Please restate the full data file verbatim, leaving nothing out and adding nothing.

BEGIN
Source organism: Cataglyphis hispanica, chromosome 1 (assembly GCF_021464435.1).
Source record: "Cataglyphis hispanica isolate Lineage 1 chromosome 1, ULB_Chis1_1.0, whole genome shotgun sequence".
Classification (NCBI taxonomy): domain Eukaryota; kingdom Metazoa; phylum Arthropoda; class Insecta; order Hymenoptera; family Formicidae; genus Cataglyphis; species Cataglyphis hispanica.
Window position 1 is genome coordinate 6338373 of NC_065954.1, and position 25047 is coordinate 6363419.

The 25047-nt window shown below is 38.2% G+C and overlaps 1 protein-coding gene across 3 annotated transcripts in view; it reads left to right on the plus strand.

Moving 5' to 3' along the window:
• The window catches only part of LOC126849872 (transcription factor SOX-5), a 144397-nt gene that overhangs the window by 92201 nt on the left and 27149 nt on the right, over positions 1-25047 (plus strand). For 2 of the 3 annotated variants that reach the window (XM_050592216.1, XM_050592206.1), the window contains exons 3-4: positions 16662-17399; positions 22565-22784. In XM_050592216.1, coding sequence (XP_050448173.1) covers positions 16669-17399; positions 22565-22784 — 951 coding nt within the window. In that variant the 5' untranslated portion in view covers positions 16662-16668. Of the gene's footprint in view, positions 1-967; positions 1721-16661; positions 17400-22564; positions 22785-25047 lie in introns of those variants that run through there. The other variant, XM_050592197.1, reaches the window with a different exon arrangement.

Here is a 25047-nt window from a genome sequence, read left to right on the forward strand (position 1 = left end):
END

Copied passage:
Source organism: Cataglyphis hispanica, chromosome 1 (assembly GCF_021464435.1).
Source record: "Cataglyphis hispanica isolate Lineage 1 chromosome 1, ULB_Chis1_1.0, whole genome shotgun sequence".
Classification (NCBI taxonomy): domain Eukaryota; kingdom Metazoa; phylum Arthropoda; class Insecta; order Hymenoptera; family Formicidae; genus Cataglyphis; species Cataglyphis hispanica.
Window position 1 is genome coordinate 6338373 of NC_065954.1, and position 25047 is coordinate 6363419.

The 25047-nt window shown below is 38.2% G+C and overlaps 1 protein-coding gene across 3 annotated transcripts in view; it reads left to right on the plus strand.

Moving 5' to 3' along the window:
• The window catches only part of LOC126849872 (transcription factor SOX-5), a 144397-nt gene that overhangs the window by 92201 nt on the left and 27149 nt on the right, over positions 1-25047 (plus strand). For 2 of the 3 annotated variants that reach the window (XM_050592216.1, XM_050592206.1), the window contains exons 3-4: positions 16662-17399; positions 22565-22784. In XM_050592216.1, coding sequence (XP_050448173.1) covers positions 16669-17399; positions 22565-22784 — 951 coding nt within the window. In that variant the 5' untranslated portion in view covers positions 16662-16668. Of the gene's footprint in view, positions 1-967; positions 1721-16661; positions 17400-22564; positions 22785-25047 lie in introns of those variants that run through there. The other variant, XM_050592197.1, reaches the window with a different exon arrangement.

Here is a 25047-nt window from a genome sequence, read left to right on the forward strand (position 1 = left end):